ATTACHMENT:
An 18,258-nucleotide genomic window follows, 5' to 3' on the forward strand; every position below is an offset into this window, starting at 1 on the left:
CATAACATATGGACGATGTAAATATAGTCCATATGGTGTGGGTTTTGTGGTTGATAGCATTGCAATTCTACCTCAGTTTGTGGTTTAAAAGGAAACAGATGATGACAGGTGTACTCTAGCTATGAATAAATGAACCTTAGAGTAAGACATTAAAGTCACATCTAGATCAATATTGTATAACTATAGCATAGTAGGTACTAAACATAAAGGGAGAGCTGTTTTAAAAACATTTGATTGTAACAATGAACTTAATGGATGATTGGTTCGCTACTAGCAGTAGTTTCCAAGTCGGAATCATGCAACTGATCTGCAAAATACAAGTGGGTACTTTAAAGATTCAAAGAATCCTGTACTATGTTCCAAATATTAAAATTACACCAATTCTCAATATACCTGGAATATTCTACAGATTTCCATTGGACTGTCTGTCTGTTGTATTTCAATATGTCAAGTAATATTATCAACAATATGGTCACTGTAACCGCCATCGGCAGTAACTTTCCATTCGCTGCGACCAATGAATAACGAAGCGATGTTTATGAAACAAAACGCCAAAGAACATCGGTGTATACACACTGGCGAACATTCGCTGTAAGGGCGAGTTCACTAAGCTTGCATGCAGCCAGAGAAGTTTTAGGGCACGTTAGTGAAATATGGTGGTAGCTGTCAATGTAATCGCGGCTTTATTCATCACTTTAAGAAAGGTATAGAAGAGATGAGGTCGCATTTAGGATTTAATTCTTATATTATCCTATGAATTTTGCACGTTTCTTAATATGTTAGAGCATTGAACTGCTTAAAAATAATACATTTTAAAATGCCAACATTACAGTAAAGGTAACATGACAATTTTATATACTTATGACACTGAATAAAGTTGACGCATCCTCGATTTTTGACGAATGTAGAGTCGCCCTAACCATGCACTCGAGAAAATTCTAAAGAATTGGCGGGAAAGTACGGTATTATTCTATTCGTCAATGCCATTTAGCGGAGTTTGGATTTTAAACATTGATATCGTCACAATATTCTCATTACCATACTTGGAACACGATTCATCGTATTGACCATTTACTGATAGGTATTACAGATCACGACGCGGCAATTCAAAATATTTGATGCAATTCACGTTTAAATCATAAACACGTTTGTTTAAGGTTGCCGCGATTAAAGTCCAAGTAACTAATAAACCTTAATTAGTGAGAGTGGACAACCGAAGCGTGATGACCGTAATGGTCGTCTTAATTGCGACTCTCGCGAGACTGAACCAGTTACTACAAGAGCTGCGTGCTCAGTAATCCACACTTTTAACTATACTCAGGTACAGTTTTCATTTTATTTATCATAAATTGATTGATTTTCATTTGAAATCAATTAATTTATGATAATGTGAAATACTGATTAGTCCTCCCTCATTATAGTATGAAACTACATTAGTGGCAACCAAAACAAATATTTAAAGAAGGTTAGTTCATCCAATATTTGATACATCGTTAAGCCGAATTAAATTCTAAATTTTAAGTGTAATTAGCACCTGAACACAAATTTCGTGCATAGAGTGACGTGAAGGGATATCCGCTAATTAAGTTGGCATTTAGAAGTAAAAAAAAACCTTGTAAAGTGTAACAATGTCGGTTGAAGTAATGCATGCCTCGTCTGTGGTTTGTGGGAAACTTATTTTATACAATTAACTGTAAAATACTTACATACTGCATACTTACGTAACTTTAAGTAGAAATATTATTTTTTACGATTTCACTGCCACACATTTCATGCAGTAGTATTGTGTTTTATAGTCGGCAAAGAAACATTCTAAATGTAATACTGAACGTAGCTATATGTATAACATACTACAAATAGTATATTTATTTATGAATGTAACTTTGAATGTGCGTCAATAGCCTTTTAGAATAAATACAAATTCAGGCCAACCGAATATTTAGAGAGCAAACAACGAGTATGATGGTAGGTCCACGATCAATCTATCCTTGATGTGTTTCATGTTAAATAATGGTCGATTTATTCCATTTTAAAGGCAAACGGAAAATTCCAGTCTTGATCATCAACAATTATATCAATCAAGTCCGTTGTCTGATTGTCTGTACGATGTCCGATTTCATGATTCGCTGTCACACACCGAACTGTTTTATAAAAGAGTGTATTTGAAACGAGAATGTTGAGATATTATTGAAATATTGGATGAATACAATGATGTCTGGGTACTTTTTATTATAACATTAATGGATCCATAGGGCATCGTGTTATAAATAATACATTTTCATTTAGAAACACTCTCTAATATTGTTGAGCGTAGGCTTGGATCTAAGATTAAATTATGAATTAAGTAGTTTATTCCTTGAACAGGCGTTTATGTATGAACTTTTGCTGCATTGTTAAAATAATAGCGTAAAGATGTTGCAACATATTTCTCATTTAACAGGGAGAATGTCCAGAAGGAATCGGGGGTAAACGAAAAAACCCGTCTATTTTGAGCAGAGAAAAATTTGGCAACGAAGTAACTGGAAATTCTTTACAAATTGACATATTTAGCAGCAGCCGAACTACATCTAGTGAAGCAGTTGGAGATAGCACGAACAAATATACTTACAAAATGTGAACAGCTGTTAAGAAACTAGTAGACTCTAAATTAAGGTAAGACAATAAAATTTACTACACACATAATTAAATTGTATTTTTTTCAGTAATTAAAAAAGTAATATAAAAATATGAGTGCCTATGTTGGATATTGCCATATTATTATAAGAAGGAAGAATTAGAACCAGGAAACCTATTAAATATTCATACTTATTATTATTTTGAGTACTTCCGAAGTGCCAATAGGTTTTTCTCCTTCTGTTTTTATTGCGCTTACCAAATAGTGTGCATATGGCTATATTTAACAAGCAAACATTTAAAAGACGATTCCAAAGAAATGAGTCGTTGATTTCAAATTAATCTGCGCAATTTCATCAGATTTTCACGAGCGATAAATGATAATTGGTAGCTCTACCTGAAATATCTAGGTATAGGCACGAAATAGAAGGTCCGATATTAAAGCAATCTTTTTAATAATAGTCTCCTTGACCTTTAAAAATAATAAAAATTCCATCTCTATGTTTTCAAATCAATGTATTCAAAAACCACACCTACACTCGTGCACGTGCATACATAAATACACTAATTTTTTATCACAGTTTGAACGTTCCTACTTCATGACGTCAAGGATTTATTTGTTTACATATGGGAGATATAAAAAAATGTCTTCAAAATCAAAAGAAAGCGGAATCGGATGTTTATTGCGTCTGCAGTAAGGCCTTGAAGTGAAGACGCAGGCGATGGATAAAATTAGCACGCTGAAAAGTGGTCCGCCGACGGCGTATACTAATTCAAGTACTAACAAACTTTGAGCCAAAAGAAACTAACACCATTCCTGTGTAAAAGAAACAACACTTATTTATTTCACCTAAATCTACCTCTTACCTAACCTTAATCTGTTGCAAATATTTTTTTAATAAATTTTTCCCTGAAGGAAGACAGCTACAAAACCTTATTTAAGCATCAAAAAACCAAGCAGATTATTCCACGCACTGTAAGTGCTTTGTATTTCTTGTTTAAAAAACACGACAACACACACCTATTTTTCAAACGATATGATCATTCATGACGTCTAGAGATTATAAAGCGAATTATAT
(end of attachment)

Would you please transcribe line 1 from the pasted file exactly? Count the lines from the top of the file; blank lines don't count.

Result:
An 18,258-nucleotide genomic window follows, 5' to 3' on the forward strand; every position below is an offset into this window, starting at 1 on the left: